Three and a Half Missing Persons

At a small lamp company in Chicago, all the employees were minorities—Hispanic and black. So when the Equal Employment Opportunity Commission came knocking, owner Mike Welbel handed over his records without a worry. Surely no one could accuse him of discrimination in the workplace. Was he ever wrong. With new definitions of discrimination, virtually everyone is potentially guilty. Discrimination used to mean you actually harbored prejudice against some group. But today the official meaning of discrimination is that your employees fail to reflect the exact proportions of ethnic groups in the surrounding community. All it takes to establish guilt is a calculator. Mike Welbel's lamp company employed 21 Hispanics and five blacks. But the feds decreed that, based on the area's population, he should have hired more blacks. To be precise, he should have hired 3.45 more black people. For this crass display of discrimination the EEOC harassed Mike for two years. First he was told to pay nearly $125,000 in compensation to several black people who had been turned down for jobs at the company. To locate them, the EEOC required him to buy $10,000 worth of newspaper ads. As Mike puts it, the EEOC wanted "me to spend $10,000 to find people who didn't work for me so I can pay them for not working for me." The demands were so excessive that they threatened to drive the small company into bankruptcy—in which case all the employees would have lost their jobs. Finally the EEOC settled for a smaller amount, and Mike Welbel was able to hang on to his business. But the incident left its scars. Mike now lives under a cloud of fear that some day the government might burrow into his records and find another hidden offense—another unintended act of discrimination. The irony of all this, says columnist Mike Royko, is that Mike Welbel is someone who knows all about racial discrimination. His parents were Jews who survived the concentration camp at Auschwitz. He lost several relatives to Hitler's anti-Jewish persecution. So the EEOC didn't teach Mike anything about racial discrimination. All they taught him about was fear—fear that the federal government is poised to judge even our innermost thoughts. "Sometimes I'm afraid I'm thinking the wrong thoughts," Mike says. "You're always afraid you're not doing the politically correct thing." These are words we might expect to hear from someone living in China or Bulgaria— certainly not in the U.S. But it shows what happens when you try to enforce fairness by calculator. The EEOC punches the numbers of employees into their calculators and reads out a verdict. If the numbers are against you, you stand condemned of prejudice and hate. The whole system is not only coercive but also counterproductive. The real way to overcome prejudice and hate is not by bureaucratic tyranny. Genuine character change comes from the inside out—by spiritual renewal. Galatians teaches that in Christ there is no male or female, no Jew or Greek. We all enjoy the same status as children of God—and this is the only enduring answer to prejudice. Just try telling that to the EEOC.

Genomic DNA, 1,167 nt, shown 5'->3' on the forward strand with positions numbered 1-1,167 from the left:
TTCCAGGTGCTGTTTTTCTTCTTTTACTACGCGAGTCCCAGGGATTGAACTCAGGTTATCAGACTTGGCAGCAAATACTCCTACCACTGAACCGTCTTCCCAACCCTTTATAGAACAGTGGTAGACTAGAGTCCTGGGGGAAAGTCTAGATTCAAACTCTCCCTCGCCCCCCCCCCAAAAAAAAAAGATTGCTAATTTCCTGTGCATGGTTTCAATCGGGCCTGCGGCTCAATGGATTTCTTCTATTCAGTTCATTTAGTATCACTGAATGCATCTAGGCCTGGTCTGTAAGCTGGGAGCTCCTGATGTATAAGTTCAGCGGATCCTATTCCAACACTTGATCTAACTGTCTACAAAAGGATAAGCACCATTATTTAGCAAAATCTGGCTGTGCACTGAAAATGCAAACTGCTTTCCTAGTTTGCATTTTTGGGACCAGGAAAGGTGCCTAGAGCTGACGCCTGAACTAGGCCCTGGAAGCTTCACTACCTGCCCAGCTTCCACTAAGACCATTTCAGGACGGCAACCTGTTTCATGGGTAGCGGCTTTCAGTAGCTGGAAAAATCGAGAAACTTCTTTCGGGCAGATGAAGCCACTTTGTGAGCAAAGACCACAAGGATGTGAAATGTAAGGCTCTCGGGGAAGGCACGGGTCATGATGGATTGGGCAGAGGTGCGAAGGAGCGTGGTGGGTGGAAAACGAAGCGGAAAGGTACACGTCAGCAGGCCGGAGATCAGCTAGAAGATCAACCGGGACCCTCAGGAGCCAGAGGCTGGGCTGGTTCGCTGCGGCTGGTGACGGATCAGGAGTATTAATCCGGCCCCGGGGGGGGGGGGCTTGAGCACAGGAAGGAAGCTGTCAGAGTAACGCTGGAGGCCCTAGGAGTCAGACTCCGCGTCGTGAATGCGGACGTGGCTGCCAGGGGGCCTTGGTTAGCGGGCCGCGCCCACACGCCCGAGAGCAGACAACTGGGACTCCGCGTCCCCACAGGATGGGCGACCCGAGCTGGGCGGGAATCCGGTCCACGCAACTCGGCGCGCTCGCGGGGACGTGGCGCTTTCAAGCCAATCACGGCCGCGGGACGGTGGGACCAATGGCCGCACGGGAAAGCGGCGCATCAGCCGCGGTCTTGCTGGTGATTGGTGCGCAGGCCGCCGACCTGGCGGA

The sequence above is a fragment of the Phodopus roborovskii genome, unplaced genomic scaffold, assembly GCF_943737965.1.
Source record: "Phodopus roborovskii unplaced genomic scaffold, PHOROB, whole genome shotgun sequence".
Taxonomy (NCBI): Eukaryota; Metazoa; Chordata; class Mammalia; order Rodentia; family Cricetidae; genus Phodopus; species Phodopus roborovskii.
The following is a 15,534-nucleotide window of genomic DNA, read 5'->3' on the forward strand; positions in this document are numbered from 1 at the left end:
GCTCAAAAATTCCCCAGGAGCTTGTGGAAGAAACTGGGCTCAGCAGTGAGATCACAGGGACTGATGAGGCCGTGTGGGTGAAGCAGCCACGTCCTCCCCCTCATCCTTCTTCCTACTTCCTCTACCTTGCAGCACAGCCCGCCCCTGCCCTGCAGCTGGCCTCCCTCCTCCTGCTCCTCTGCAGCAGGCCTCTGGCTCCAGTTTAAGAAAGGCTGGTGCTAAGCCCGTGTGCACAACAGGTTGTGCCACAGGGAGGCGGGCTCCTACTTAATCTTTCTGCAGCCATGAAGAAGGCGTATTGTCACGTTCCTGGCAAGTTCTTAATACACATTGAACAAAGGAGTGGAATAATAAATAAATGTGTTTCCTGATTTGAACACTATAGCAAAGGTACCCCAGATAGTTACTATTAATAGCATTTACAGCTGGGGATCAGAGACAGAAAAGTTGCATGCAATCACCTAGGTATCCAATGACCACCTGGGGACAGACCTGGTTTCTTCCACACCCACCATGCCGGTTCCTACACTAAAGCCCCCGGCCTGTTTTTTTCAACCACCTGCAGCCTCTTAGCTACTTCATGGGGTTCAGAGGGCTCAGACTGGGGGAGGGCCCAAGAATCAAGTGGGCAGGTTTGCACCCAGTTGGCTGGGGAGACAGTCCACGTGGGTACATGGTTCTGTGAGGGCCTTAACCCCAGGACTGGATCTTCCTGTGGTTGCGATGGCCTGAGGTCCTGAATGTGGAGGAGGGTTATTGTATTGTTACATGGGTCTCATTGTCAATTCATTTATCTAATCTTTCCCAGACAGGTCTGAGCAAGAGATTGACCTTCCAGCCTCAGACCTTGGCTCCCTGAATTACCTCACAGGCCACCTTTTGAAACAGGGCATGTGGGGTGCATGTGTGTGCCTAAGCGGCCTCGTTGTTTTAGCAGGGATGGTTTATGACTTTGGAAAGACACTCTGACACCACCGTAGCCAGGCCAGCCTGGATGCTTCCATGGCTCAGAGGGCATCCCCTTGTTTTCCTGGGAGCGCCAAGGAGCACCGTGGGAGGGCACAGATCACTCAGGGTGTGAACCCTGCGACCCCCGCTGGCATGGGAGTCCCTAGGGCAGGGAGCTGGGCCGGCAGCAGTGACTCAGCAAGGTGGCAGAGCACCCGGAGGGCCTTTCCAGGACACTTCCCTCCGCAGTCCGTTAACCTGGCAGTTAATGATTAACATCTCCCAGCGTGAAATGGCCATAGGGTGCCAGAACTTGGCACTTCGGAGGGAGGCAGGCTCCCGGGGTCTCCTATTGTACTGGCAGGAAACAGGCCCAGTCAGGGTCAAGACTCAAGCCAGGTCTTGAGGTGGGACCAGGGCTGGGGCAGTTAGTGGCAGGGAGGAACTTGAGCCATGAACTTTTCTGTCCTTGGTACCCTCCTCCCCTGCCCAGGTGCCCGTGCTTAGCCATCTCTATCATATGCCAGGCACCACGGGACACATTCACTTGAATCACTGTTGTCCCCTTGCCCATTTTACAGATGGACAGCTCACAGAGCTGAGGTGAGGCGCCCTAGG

Chuck Colson



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